The above preview is unformatted text

This student written piece of work is one of many that can be found in our GCSE Classics section.

Found what you're looking for?

  • Start learning 29% faster today
  • 150,000+ documents available
  • Just £6.99 a month

Not the one? Search for your essay title...
  • Join over 1.2 million students every month
  • Accelerate your learning by 29%
  • Unlimited access from just £6.99 per month

See related essaysSee related essays

Related GCSE Classics essays

  1. Peer reviewed

    How well do you think Ovid engages the reader in the telling of Scylla ...

    4 star(s)

    Also the fact that she is banished from her own city and Minos is evidently not sweeping her off her feet to comply with her dreams, means that Scylla is undoubtedly stuck and cannot go anywhere. Moreover Scylla realises after she has been banished that did wrong and should not

  2. child development coursework visit 1

    As this was a physical activity I realised that we should take a rest and maybe it was an appropriate time to bring the food activity. I brought the fruit that I had cut and washed earlier and sat down on the table Harris sat at the table with no

  1. Kafka's View of Society in The Metamorphosis

    Gregor is penalized for his efforts to be a good son, and a good worker; his toils are completely taken for granted by both family and employer. Gregor is completely isolated by his job; he has no friends, and no chance to make friends.

  2. Medea - Euripides lived during the Golden Age of Athens, the city where he ...

    Pointing out that the grudge she bears is directed against Jason, rather than Creon and his daughter, Medea pleads with the king to allow her to remain in Corinth, where she will endure her sufferings without protest. Creon is distrustful and unyielding, but ultimately agrees to provide Medea with one

  1. Who made the greatest contribution to the Athenian Constitution?

    league to use Athenian law and make their commercial and business transactions through the Athenian courts. Having heard the speeches from the four Shades, Zeus and Athena continue arguing about which Athenian contributed the most to the constitution. Athena then rises and uses her powers of wisdom to analyse the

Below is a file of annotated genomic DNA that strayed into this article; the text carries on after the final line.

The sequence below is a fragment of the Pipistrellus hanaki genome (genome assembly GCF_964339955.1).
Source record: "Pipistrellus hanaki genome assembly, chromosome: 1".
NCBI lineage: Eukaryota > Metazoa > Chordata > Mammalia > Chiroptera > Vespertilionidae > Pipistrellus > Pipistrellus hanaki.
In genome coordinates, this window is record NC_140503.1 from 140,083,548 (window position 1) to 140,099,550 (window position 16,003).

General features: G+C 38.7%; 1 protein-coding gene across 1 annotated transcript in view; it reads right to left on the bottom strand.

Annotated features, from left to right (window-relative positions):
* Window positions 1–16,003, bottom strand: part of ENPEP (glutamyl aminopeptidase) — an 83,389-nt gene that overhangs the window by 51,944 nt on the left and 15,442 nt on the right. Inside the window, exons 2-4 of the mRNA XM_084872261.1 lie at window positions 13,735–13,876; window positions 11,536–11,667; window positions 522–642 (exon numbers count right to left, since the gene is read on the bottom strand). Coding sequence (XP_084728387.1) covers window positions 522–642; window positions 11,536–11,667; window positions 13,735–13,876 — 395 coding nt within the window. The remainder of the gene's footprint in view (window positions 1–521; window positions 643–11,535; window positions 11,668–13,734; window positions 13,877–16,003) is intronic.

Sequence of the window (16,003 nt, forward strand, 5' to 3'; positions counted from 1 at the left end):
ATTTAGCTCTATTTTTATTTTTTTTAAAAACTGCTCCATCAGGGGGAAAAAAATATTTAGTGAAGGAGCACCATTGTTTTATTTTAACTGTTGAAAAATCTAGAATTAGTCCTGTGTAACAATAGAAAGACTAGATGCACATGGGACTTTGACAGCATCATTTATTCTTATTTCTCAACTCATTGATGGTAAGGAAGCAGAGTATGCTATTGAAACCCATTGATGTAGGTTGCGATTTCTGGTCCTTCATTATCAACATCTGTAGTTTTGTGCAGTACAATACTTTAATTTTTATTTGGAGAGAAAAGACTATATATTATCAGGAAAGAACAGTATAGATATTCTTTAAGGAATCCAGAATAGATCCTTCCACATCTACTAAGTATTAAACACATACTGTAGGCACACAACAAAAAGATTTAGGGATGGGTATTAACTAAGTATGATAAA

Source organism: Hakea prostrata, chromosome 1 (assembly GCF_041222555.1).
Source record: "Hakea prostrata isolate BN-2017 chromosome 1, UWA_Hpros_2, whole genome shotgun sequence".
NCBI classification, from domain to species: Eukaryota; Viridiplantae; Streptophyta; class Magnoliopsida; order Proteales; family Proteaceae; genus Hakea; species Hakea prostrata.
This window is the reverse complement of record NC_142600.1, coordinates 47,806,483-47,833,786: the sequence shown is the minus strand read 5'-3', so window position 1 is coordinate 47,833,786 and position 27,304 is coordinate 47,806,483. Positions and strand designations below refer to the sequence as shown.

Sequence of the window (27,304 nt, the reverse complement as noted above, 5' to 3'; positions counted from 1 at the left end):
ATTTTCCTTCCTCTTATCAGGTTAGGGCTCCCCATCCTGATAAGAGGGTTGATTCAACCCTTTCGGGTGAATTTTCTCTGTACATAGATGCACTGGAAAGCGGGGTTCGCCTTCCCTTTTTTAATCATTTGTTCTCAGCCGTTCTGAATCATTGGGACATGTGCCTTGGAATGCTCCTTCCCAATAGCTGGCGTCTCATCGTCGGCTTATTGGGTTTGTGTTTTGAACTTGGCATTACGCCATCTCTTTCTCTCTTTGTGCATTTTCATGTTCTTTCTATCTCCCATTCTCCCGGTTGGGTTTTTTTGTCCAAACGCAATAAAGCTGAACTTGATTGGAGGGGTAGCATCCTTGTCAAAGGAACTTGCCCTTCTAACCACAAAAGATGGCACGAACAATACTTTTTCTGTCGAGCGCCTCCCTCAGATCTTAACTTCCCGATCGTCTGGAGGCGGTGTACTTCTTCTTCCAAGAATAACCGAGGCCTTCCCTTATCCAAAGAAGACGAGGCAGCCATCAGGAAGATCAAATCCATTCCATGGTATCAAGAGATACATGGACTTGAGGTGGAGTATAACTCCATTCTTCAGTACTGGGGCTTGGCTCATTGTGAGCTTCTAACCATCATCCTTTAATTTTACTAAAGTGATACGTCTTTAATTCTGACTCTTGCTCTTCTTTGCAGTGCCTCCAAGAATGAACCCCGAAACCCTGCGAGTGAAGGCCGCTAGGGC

2. Latin Coursework Roman Culture

    written promise; to impart to my sons and the sons of the master who taught me and the disciples who have enrolled themselves and have agreed to the rules of the profession, but to these alone the precepts and the instruction.

  1. Multiple choice questions from The Crucible.

    Midieval B. Elizabethan C. Renaissance D. Greek E. Neoclassical 11. The House Unamerican Activities Committee looked for ____________. A. witches B. tax evaders C. terrorists D. lotto winners E. Communists 12 All of the following are major themes from The Crucible except_________. A. Intolerance B. Community C. Hysteria D.

  2. Was Britain Worth The Romans Invading?

    In the BC 54 invasion, Julius Caesar kept peace with the local tribes of Britain by asking for tributes and hostages in return for peace. There was no more land gained in this second expedition, but it did mean that Rome now had some trading partners on the island, which gave Rome access to more materials and goods.

  • Over 160,000 pieces
    of student written work
  • Annotated by
    experienced teachers
  • Ideas and feedback to
    improve your own work